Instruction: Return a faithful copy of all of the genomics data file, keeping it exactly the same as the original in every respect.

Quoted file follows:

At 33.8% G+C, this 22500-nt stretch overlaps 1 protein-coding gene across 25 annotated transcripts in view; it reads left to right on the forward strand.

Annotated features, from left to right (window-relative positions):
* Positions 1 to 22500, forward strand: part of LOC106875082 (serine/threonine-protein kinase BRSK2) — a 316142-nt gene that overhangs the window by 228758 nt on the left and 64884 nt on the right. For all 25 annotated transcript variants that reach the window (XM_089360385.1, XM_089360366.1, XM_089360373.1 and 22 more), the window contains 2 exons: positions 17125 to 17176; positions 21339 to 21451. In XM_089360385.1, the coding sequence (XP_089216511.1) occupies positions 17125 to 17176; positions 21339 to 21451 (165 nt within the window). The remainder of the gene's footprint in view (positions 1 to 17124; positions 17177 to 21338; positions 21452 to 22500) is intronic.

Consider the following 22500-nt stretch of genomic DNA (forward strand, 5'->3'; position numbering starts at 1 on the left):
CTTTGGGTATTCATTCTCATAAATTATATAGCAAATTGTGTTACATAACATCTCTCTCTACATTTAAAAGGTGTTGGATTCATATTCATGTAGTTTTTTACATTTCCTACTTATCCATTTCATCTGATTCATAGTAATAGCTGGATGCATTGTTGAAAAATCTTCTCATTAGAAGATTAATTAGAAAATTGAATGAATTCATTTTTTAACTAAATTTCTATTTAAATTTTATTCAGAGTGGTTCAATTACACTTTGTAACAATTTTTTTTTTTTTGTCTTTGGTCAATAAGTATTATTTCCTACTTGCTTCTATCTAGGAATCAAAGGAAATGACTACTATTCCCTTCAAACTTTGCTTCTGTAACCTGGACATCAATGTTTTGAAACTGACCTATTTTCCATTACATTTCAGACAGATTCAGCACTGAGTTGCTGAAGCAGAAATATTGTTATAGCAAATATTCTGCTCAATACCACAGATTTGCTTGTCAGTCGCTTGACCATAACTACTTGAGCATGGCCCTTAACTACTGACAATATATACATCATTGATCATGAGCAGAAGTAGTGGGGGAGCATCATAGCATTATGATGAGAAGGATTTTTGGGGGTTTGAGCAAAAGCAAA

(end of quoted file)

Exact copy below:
At 33.8% G+C, this 22500-nt stretch overlaps 1 protein-coding gene across 25 annotated transcripts in view; it reads left to right on the forward strand.

Annotated features, from left to right (window-relative positions):
* Positions 1 to 22500, forward strand: part of LOC106875082 (serine/threonine-protein kinase BRSK2) — a 316142-nt gene that overhangs the window by 228758 nt on the left and 64884 nt on the right. For all 25 annotated transcript variants that reach the window (XM_089360385.1, XM_089360366.1, XM_089360373.1 and 22 more), the window contains 2 exons: positions 17125 to 17176; positions 21339 to 21451. In XM_089360385.1, the coding sequence (XP_089216511.1) occupies positions 17125 to 17176; positions 21339 to 21451 (165 nt within the window). The remainder of the gene's footprint in view (positions 1 to 17124; positions 17177 to 21338; positions 21452 to 22500) is intronic.

Consider the following 22500-nt stretch of genomic DNA (forward strand, 5'->3'; position numbering starts at 1 on the left):
CTTTGGGTATTCATTCTCATAAATTATATAGCAAATTGTGTTACATAACATCTCTCTCTACATTTAAAAGGTGTTGGATTCATATTCATGTAGTTTTTTACATTTCCTACTTATCCATTTCATCTGATTCATAGTAATAGCTGGATGCATTGTTGAAAAATCTTCTCATTAGAAGATTAATTAGAAAATTGAATGAATTCATTTTTTAACTAAATTTCTATTTAAATTTTATTCAGAGTGGTTCAATTACACTTTGTAACAATTTTTTTTTTTTTGTCTTTGGTCAATAAGTATTATTTCCTACTTGCTTCTATCTAGGAATCAAAGGAAATGACTACTATTCCCTTCAAACTTTGCTTCTGTAACCTGGACATCAATGTTTTGAAACTGACCTATTTTCCATTACATTTCAGACAGATTCAGCACTGAGTTGCTGAAGCAGAAATATTGTTATAGCAAATATTCTGCTCAATACCACAGATTTGCTTGTCAGTCGCTTGACCATAACTACTTGAGCATGGCCCTTAACTACTGACAATATATACATCATTGATCATGAGCAGAAGTAGTGGGGGAGCATCATAGCATTATGATGAGAAGGATTTTTGGGGGTTTGAGCAAAAGCAAA